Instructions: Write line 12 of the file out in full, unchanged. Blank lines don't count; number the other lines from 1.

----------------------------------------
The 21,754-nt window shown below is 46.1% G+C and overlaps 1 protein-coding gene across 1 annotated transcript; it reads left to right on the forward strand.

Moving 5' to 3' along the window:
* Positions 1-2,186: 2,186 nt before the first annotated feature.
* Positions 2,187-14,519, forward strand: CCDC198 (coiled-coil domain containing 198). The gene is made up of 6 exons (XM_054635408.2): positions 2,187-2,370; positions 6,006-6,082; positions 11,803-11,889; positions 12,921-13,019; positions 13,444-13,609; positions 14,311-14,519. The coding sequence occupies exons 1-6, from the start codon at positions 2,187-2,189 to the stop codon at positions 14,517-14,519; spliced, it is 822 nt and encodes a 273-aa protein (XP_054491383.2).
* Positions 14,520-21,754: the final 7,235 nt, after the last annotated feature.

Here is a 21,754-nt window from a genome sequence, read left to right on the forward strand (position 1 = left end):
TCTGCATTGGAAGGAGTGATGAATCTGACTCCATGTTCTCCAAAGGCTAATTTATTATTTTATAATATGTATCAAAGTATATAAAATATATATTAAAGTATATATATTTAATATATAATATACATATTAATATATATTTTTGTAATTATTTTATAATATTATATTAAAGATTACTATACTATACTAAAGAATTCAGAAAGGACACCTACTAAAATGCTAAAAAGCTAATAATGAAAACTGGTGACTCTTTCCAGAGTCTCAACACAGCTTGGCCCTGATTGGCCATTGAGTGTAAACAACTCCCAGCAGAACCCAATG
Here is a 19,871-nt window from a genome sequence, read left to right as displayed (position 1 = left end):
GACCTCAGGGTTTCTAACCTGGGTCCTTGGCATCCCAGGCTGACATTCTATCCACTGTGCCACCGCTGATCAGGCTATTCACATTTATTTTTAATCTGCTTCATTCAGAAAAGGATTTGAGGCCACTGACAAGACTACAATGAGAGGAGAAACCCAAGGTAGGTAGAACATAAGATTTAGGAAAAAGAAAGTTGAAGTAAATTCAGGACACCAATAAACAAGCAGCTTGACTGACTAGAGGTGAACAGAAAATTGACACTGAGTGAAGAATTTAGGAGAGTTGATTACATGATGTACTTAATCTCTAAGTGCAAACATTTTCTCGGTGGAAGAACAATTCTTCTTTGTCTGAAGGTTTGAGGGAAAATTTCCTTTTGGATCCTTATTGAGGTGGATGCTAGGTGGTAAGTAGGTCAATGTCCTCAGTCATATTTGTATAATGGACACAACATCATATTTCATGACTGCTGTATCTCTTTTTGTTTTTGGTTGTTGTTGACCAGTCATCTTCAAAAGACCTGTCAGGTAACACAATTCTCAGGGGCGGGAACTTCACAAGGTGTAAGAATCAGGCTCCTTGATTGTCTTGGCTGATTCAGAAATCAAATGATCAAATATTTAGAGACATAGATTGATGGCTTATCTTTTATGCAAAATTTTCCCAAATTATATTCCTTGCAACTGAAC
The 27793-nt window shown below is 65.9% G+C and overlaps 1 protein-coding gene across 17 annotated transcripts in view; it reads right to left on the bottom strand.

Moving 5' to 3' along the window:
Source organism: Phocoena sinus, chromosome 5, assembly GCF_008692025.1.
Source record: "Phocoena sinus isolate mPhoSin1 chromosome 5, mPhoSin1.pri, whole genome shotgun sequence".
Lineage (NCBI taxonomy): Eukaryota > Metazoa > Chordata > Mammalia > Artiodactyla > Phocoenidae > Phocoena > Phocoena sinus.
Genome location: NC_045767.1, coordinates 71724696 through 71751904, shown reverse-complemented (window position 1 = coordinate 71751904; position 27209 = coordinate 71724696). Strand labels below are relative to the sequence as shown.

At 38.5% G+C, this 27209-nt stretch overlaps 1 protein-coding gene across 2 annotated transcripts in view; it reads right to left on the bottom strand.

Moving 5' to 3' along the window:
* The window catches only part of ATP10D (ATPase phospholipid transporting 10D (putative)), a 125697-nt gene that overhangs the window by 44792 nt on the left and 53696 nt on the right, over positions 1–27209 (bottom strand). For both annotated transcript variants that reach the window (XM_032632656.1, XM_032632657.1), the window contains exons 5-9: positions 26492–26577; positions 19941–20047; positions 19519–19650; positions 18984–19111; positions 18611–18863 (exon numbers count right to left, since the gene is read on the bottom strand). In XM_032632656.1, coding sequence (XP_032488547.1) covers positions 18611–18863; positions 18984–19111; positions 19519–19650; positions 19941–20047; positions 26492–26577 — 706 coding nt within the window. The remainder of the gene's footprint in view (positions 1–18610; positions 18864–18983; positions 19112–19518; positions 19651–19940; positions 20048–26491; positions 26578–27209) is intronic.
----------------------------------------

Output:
Source organism: Phocoena sinus, chromosome 5, assembly GCF_008692025.1.